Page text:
It’s my understanding from meeting people who know him that the English journalist James Delingpole is a decent, thoughtful sort of fellow, despite being way further to the right than seems entirely compatible with possession of a full set of marbles. Personally, I rather enjoy his writing even when he is being wrong-headed – for its honesty, its freewheeling chutzpah, its soft-pedaled erudition.
It was fairly obvious, though, from reading his September 24 column in Britain’s Spectator magazine, that he must have spent most of his recent visit to Hong Kong in the pub. Starting off with an anecdote about taxis is usually a giveaway sign that you’ve neglected to do any homework whatsoever. His piece descends from there into a Cook’s Tour of free-market phantasmagoria.
Milton Friedman spent his twilight years evangelizing about Hong Kong and how its economic success proved the irreproachability of pure free-market capitalism. Delingpole merely picks up the baton. Hong Kong’s laissez-faire, “red-in-tooth-and-claw” environment and its low taxes lead him to realize “how incorrigibly, nauseatingly socialistic most western nations are.” The only basis he provides for this realization is that his stepson has a better job in Hong Kong than he could land in London, despite – I’m reading between the lines – not being especially bright.
Stepsons aside, the main problem with this narrative about Hong Kong’s development is that it was only partially true when Friedman was espousing it and it is even less true now. Sure, Hong Kong has very low marginal tax rates and, at around 18%, low state spending relative to GDP. Moreover, it consistently scores high on indexes measuring ease of doing business. These indicators can be misleading, though: Hong Kong, while spending nothing on defense, is far more statist than outsiders generally perceive.
For decades, the Hong Kong government has offered advanced social welfare services along vaguely European lines. It provides an excellent public health care system and funds education and social security. In public transport and utilities, it grants monopoly franchises and holds equity in them. And it imposes strict rent controls for the roughly 30 percent of Hongkongers who live in public housing, thereby indirectly subsiding the cost of labor.
There’s plenty of indirect taxation, too. Exorbitant real estate prices have caused spiralling inequality but they also keep government revenues high even as income taxes remain flat and low. How this works is that the government owns all the land in the territory (capitalism, James?) and drip feeds it on a lease system to a small handful of developers, who in turn control the supply of housing to keep the market inflated for buyers and renters.
Without help from their families, households with two above-average earners can just about save for a deposit to buy a home – provided they don’t eat out much or go on holiday for a few years. (If they want to have children, their careers, mercifully, needn’t be interrupted: childcare is provided by an army of imported workers from the Philippines and Indonesia who earn a pittance and have next to no rights.)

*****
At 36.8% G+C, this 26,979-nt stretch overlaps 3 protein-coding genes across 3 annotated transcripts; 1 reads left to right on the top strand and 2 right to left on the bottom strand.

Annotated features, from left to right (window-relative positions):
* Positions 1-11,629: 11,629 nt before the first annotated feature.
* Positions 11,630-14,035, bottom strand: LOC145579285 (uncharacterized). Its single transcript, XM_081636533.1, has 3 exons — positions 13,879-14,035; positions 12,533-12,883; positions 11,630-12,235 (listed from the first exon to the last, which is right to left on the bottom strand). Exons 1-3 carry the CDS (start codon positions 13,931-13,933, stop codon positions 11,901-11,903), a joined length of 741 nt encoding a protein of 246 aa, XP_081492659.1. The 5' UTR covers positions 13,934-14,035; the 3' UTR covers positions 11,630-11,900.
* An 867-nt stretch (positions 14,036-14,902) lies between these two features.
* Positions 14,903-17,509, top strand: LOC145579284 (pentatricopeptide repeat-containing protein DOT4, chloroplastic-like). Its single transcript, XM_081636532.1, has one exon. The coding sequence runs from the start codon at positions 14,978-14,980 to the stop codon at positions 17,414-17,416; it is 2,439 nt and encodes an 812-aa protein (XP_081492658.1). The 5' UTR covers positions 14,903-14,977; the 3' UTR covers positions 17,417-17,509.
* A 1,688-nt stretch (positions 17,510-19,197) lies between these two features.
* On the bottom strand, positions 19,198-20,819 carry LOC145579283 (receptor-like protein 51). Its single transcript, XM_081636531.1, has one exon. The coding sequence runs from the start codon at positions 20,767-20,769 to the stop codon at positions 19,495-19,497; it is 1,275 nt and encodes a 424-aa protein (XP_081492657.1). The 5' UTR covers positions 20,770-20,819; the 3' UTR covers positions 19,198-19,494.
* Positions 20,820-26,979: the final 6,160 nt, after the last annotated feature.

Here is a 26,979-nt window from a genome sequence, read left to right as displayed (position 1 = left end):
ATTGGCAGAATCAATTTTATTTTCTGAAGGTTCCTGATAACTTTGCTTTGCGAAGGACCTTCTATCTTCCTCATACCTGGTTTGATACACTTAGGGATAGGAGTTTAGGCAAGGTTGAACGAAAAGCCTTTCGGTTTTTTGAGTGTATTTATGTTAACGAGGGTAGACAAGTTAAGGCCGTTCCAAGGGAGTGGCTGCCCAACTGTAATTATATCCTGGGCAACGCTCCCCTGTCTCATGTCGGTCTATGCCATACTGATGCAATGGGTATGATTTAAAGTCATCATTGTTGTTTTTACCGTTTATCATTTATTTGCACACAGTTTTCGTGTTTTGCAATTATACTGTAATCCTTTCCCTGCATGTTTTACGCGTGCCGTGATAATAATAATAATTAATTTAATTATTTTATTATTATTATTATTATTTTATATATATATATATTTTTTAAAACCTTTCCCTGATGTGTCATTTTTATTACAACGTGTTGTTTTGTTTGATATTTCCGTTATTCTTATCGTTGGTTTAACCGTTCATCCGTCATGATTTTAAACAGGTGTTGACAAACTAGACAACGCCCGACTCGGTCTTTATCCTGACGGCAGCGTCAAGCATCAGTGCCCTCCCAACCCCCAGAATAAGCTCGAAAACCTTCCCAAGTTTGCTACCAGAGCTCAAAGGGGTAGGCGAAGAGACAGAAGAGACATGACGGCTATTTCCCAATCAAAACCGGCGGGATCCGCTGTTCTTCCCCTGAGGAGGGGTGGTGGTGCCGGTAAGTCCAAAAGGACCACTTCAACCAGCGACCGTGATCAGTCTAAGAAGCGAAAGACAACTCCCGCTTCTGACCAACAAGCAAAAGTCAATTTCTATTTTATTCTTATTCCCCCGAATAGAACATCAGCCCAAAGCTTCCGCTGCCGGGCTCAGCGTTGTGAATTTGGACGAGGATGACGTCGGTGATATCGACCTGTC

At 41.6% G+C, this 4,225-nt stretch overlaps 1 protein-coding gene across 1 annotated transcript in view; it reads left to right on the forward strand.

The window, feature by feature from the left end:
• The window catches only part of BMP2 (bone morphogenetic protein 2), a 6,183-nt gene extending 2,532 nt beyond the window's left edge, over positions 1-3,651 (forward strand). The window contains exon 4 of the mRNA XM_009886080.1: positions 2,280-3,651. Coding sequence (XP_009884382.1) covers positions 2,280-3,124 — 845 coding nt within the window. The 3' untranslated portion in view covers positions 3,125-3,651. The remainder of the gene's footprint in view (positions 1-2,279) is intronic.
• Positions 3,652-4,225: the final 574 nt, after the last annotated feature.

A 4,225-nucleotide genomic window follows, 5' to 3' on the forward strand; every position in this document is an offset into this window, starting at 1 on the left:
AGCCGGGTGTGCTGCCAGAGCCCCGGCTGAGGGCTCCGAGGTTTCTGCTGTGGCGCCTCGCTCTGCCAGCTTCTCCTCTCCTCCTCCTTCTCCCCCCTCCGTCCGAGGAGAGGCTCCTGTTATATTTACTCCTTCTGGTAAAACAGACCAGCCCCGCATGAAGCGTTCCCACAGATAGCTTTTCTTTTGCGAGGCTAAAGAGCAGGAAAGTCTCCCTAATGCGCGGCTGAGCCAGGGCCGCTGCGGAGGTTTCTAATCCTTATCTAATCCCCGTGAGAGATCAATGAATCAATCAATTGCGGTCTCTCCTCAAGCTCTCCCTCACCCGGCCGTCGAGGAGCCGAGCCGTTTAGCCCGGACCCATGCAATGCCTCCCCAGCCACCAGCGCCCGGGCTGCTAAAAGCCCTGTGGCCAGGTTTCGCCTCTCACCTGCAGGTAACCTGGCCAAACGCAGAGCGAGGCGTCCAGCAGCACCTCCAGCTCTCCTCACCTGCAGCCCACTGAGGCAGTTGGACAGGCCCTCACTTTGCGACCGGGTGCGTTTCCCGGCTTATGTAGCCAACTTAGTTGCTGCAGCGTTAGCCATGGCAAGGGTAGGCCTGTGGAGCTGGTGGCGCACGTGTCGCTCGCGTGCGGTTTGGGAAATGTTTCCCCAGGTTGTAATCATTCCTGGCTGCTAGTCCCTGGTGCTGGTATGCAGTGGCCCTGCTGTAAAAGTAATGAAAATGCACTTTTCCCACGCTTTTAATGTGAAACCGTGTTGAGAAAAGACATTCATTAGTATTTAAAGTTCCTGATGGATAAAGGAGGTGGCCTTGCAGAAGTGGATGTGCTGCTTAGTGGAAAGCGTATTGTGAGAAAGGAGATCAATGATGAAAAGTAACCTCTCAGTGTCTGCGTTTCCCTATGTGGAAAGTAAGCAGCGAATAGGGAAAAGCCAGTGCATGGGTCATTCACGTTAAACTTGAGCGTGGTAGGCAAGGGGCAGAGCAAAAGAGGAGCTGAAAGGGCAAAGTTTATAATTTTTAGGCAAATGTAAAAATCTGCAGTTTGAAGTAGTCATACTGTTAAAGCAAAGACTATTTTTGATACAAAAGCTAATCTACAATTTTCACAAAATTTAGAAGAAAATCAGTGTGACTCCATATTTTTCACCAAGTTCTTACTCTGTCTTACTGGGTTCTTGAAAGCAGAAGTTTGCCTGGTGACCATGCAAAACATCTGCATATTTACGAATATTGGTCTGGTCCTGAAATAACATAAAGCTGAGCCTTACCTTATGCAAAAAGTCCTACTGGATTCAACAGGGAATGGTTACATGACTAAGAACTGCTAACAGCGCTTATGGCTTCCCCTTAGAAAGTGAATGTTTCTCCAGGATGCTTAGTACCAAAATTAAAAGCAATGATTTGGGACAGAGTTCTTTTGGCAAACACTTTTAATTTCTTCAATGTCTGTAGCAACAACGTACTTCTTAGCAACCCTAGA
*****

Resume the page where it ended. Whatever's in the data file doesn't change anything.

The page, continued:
For those a rung below, there is no chance. In the first quarter of this year, the average wage in Hong Kong decreased to HK$15,500 (US$2,000) a month. At the same time, a survey classified Hong Kong homes as being the “least affordable” anywhere, ever, with average flat prices surging to 19 times gross annual median income.
One might argue that it’s not the government’s job in a laissez-faire system to fix this problem, but the point is that the government’s role skews the market already and it’s not in favor of the vast majority of Hong Kong people, however hard-working and entrepreneurial they might be. Indeed, there is a case to be made that Hong Kong’s mantra of “positive non-interventionism” has never been more than a soundbite anyway.
The reality of Hong Kong is that it has institutionalized cartels and monopolies in almost every sector of life
In the banking sector alone, the history of Hong Kong since the 1950s is one of repeated bailouts, government rescues and regulatory capture by HSBC and Standard Chartered to stop outside banks gaining licenses. So much for Friedman’s notion of free and open markets. Interest rates were set by a cartel until 2001.
The reality of Hong Kong is that it has institutionalized cartels and monopolies in almost every sector of life. The government works hand in hand with the same business elites who appoint its Chief Executive. There are about 300,000 SMEs in the city and yet its economy is dominated by a handful of conglomerates. According to a Wall Street Journal report in 2013, the six biggest “take in at least 23 cents of every dollar that residents spend, controlling Hong Kong’s biggest mobile-phone network, its electrical system, its bus system, the vast majority of the buildings making up its iconic skyline, plus two-thirds of its private housing market and 90% of its supermarket sales.”
There’s no doubt that the ingenuity of the private sector helped Hong Kong to grow its per capita income from 28 percent of Britain’s in 1960 to being almost on a level pegging with the United States by that measure today. But so too did government spending on the poor, the fact that Hong Kong is an entrepot economy and the surplus value it has attained from attracting global companies to make it their home.
As for Mr Delingpole, I get it: you need somewhere to hold up as a paragon of the virtue of selfishness, because the “socialism” being foisted on Britain by its Conservative government is crap. But if you see it in Hong Kong, you’re mistaken.